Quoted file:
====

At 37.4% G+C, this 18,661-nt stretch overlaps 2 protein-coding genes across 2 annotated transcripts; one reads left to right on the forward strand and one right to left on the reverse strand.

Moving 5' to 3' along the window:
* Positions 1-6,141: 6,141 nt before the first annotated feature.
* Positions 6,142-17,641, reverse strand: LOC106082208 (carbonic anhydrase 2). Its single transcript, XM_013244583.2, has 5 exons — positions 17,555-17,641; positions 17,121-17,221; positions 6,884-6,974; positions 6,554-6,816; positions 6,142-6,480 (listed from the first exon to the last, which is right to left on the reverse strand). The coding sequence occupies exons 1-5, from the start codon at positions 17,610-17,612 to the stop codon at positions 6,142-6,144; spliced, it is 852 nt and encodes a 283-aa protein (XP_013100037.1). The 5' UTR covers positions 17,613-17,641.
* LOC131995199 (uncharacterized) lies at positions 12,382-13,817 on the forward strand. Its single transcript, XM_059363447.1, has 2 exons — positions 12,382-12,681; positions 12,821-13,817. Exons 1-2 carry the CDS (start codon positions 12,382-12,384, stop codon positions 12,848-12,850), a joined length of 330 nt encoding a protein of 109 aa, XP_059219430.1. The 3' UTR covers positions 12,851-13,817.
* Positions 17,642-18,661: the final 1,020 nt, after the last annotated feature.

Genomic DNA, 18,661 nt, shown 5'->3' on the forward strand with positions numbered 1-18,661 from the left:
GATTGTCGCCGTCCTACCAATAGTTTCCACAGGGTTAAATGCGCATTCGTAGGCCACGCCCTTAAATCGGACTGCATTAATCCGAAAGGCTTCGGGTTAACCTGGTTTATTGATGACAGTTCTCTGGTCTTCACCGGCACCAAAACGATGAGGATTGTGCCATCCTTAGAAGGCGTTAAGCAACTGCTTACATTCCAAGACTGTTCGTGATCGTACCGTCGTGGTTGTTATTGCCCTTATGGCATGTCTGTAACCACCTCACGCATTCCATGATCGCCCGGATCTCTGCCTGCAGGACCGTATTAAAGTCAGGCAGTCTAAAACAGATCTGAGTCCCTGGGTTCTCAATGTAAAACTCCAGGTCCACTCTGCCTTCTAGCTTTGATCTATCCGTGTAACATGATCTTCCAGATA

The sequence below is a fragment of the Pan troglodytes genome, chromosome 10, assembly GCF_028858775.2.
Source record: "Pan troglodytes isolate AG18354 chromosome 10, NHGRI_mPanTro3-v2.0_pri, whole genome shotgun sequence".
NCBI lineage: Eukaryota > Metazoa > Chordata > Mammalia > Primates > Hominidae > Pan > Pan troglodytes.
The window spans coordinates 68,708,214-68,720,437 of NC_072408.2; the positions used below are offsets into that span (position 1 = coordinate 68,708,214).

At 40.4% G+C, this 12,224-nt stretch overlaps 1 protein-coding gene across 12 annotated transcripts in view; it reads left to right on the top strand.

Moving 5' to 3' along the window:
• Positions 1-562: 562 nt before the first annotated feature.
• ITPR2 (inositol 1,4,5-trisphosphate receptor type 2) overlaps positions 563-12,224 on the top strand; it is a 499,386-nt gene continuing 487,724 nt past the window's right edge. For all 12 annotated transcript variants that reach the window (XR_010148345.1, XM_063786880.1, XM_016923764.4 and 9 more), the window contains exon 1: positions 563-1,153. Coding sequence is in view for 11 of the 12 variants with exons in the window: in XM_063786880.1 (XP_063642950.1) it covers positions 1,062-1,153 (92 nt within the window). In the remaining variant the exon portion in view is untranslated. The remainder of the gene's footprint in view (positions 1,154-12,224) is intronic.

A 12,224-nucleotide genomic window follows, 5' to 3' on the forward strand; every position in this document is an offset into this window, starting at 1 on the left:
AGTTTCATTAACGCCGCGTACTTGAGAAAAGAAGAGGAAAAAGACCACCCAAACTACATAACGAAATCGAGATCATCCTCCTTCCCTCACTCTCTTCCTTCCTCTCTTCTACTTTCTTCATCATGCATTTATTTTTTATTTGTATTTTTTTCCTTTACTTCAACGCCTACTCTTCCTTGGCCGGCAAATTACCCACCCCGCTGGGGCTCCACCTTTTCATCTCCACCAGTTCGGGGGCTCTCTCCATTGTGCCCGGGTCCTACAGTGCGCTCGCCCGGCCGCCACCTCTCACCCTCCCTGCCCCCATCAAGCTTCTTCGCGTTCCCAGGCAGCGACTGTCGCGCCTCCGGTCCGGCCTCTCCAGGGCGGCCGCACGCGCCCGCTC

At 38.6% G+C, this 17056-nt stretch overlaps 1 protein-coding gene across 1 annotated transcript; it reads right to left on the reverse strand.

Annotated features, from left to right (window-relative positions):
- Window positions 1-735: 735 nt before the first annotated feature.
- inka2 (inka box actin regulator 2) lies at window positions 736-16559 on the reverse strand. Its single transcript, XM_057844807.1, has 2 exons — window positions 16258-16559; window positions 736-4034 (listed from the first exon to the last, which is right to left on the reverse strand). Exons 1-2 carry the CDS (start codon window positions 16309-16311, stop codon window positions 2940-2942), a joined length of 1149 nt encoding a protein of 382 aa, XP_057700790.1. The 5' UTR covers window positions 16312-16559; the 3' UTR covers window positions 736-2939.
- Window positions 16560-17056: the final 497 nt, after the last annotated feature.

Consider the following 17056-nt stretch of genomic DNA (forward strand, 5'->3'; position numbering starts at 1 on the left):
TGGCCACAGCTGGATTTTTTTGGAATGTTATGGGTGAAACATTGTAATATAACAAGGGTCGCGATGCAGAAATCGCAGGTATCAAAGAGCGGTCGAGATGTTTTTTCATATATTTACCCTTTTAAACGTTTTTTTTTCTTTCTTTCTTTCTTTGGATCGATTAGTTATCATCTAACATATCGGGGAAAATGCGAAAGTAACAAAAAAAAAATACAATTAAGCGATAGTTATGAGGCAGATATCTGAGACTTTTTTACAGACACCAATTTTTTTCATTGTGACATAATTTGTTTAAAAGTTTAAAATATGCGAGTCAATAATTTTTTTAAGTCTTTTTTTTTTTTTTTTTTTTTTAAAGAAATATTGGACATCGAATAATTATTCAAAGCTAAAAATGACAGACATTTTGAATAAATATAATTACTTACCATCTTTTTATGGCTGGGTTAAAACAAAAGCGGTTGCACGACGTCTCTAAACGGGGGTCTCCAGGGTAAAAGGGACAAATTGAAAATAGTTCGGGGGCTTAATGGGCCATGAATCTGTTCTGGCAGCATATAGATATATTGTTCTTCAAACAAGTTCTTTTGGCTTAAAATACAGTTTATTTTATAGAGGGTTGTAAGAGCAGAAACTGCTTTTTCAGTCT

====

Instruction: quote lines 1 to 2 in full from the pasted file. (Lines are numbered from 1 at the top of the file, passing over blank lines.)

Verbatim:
At 37.4% G+C, this 18,661-nt stretch overlaps 2 protein-coding genes across 2 annotated transcripts; one reads left to right on the forward strand and one right to left on the reverse strand.

Moving 5' to 3' along the window: